How to help wildlife at school

Whether feeding the birds, or sowing a wildflower patch, setting up wildlife areas in your school makes for happier, healthier and more creative children.

The Wildlife Trusts’ 30 Days Wild Campaign  has, together with the University of Derby, proved that children are happier, healthier and more creative when they are connected to the natural world.

Where best to have access to nature than in schools up and down the UK? From hanging bird feeders to wilding a small garden, there are options to help local wildlife whatever the size of the area you have available. A school wildlife garden presents countless learning opportunities, both practical and academic, while encouraging a connection to nature.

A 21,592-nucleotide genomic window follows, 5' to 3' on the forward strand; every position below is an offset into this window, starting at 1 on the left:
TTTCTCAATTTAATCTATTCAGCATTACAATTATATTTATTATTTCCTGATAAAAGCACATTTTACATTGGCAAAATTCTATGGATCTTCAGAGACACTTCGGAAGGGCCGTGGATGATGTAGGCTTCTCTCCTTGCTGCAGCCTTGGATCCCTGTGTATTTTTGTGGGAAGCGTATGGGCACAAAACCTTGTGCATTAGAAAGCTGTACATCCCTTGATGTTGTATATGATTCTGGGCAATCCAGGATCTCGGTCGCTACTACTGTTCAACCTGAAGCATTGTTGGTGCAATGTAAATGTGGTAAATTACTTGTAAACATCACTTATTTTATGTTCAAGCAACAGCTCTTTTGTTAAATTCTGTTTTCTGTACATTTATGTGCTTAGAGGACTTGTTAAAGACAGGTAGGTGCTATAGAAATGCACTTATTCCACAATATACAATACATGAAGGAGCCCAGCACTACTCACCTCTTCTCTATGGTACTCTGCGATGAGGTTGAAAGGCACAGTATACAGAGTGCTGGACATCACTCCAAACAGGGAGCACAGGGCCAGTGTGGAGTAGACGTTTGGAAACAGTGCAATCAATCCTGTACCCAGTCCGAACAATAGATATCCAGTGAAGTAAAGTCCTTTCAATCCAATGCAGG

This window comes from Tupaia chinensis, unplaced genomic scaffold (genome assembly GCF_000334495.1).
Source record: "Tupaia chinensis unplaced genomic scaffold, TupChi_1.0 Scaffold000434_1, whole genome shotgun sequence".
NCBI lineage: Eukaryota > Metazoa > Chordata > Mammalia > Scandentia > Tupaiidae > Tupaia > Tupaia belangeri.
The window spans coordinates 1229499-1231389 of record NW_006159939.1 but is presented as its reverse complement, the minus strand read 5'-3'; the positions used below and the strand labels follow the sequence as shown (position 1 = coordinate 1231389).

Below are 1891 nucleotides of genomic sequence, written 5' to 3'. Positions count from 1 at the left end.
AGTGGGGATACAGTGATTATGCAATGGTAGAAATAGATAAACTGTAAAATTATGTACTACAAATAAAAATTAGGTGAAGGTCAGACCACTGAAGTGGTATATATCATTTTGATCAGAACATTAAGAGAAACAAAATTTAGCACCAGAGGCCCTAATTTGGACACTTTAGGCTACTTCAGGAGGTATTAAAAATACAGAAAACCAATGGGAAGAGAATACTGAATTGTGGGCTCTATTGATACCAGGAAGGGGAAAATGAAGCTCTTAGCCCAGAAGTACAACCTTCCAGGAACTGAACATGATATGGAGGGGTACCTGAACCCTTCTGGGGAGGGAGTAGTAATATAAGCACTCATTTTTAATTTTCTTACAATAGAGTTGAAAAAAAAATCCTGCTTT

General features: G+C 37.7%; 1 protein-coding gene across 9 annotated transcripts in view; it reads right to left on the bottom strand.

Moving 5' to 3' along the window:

Children are happier, healthier and more creative when they are connected to the natural world

Top tips for a school wildlife area:

Top tips for things to include in your school wildlife area:

Up and down the country, local Wildlife Trusts are helping schools to get nature into the curriculum, into the school grounds and into children's daily lives.

Get in touch with your local Wildlife Trust for advice